Big Pharma CEOs Took Salaries of $1.57B During Last 10 Years

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 Health NOW

May 8, 2013; HCAN Blog

2012 must have been a tough year for the CEOs of the big pharmaceutical corporations. The cumulative salaries of the CEOs of the top 11 global pharmaceutical companies jumped from $174.4 million in 2011 to $199.2 million in 2012, a one-year increase of 14.2 percent.

CEO Salary Expenditures

Top 11 Global Pharmaceutical Companies




2012 Compensation (USD)


2011 Compensation (USD)

Johnson & Johnson1

$            40,815,368

$            26,797,939

Abbott Laboratories









Eli Lilly



Roche (Switzerland)






Bristol-Myers Squibb



Sanofi (France)



GlaxoSmithKline (UK)



AstraZeneca (UK)2




$ 199,224,471

$ 174,418,561

1: 2012 includes compensation for two CEOs
2: 2012 includes compensation for three CEOs
Table adapted from HCAN

At NPQ, we have written unceasingly about the challenges faced by low-income people in getting affordable health care coverage, the challenges faced by nonprofit employers in maintaining health insurance for their employees, and the crowds of people who flock to free clinics for inexpensive or no-cost treatment and medications because they can’t afford coverage on the open market.

While many states are denying expanded Medicaid coverage to poor people and as Congress prohibited Medicare from negotiating price discounts with pharmaceutical manufacturers, the CEOs—just the CEOs, mind you, not other executives of these firms—received $1.568 billion in pay over the last decade, during which the 11 companies made $711 billion in profits. 

Ethan Rome, the executive director of Health Care for America Now, which compiled these numbers from public reports, takes these firms and the U.S. government to task for failing to rein in costs while their executives took home salaries comparable to the size of entire large nonprofit organizations. That’s the key for us.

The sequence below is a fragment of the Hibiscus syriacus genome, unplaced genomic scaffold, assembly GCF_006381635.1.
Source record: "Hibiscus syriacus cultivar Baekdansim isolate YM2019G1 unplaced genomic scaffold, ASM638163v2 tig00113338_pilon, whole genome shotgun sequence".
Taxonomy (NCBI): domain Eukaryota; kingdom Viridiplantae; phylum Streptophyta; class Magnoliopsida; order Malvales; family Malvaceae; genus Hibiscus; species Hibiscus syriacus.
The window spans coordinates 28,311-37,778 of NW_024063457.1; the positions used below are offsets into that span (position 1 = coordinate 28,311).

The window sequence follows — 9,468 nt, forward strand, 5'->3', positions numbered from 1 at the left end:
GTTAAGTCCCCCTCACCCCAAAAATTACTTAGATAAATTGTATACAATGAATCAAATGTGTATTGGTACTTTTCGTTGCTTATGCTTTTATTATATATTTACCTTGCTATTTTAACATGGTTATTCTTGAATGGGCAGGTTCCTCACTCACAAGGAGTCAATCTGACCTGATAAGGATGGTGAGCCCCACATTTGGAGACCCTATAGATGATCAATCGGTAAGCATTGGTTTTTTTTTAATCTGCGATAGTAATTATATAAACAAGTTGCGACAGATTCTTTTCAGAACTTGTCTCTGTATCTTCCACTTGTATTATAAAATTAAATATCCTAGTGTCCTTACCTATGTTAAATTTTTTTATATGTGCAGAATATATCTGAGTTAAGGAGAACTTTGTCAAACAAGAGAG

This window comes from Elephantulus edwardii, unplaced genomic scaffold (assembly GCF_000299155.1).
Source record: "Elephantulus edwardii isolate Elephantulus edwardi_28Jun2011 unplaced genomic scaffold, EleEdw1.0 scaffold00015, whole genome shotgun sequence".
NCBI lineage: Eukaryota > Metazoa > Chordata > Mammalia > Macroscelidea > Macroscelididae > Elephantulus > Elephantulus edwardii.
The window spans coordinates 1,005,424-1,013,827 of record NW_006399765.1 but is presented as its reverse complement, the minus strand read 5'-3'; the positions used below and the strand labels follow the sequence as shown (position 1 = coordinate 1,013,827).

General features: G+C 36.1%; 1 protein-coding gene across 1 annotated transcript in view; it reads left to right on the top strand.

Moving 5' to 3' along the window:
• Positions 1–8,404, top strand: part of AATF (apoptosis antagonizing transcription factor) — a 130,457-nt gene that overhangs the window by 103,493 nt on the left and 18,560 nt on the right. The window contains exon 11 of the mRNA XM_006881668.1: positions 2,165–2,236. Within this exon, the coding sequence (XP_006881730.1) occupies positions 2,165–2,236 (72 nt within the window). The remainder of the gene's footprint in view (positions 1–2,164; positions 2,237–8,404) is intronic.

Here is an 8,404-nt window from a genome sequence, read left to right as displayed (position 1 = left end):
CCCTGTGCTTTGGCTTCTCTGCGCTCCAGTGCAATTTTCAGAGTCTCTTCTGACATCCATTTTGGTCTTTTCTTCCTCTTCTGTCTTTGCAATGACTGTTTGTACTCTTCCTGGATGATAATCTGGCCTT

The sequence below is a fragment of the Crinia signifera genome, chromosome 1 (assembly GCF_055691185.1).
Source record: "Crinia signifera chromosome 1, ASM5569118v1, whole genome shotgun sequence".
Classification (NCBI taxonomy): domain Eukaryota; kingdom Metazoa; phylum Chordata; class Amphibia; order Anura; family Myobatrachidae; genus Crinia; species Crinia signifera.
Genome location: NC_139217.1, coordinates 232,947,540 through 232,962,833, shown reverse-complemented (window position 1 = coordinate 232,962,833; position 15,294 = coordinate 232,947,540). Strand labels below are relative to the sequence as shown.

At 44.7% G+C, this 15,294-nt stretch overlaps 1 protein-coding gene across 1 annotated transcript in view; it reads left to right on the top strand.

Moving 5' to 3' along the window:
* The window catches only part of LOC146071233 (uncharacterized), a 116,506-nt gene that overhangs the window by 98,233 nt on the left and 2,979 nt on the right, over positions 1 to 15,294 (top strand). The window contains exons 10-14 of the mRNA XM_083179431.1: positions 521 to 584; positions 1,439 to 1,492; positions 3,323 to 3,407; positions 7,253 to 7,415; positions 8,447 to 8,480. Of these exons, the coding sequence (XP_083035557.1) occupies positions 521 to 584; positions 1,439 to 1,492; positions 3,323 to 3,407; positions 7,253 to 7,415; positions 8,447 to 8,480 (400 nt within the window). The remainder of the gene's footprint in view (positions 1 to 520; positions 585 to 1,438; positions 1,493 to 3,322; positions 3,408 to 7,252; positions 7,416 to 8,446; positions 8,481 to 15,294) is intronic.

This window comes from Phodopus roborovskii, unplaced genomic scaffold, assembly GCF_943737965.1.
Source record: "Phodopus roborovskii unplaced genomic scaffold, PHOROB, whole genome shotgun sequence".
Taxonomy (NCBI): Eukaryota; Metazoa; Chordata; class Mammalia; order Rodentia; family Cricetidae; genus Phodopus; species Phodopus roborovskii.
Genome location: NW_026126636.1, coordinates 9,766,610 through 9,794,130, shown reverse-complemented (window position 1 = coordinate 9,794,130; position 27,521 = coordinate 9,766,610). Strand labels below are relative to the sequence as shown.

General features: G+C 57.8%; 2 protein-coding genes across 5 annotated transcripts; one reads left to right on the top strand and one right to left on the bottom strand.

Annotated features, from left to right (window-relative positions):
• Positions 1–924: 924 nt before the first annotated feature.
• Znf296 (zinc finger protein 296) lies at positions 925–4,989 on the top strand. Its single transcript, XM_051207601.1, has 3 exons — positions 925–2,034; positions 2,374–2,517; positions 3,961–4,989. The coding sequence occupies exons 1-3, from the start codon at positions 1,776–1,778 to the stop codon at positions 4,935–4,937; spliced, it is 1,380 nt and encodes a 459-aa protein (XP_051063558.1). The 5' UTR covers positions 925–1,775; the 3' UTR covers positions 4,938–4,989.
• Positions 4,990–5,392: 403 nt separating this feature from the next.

Nonprofits, particularly those in the health and human services arena, are struggling to meet demand at the same time as they are being crunched by rolling waves of budget cuts, the sequester, and more. Nonprofits are told by some that it is in their best interest to maximize the compensation of their own CEOs—to get paid what they’re worth, it is said—as a market measure of value. The result is that nonprofits are refraining from speaking out about corporate salaries, like the ever-fattening wallets of Big Pharma CEOs, as though it would be an argument against them taking home as much as they possibly can themselves. In advocating for better pay conditions for nonprofit leaders, one needn’t fall prey to the ludicrous argument that, so long as the markets will pay for it, anything goes.

Do we need a nonprofit-relevant measure for assessing what those Big Pharma salaries and profits mean? Look at nonprofit healthcare lobbying, and imagine how it stacks up against the lobbying of the Big Pharma companies—after the passage of the Affordable Care Act:

Reported U.S. Lobbying Expenditures

Top 11 Global Pharmaceutical Companies ($millions)







Johnson & Johnson



Abbott Laboratories









Eli Lilly



Roche (Switzerland)






Bristol-Myers Squibb



Sanofi (France)



GlaxoSmithKline (UK)



AstraZeneca (UK)




$75.07 million

$76.32 million

Adapted from the Center for Public Integrity lobbying database

Remember that those lobbying totals are only for the 11 firms, not for the entire industry or their national trade association, and only focus on the post-ACA years, not 2009 and 2010 when the pharmaceutical companies hit record highs in federal lobbying expenditures.

The nonprofit sector has been watching Republicans chip away at the ability to implement the Affordable Care Act, making it as difficult as possible for poor people and nonprofit employers to find affordable health care. The power of the pharmaceutical industry is a part of the structure that makes affordable healthcare as a policy goal in the U.S. seem almost ephemeral. At a minimum, nonprofits concerned about health care, social equity, and corporate profits ought to weigh in on the HCAN data to ask whether the mammoth salaries paid to Big Pharma CEOs do anything other than prevent what should be affordable health care as a right for all Americans.—Rick Cohen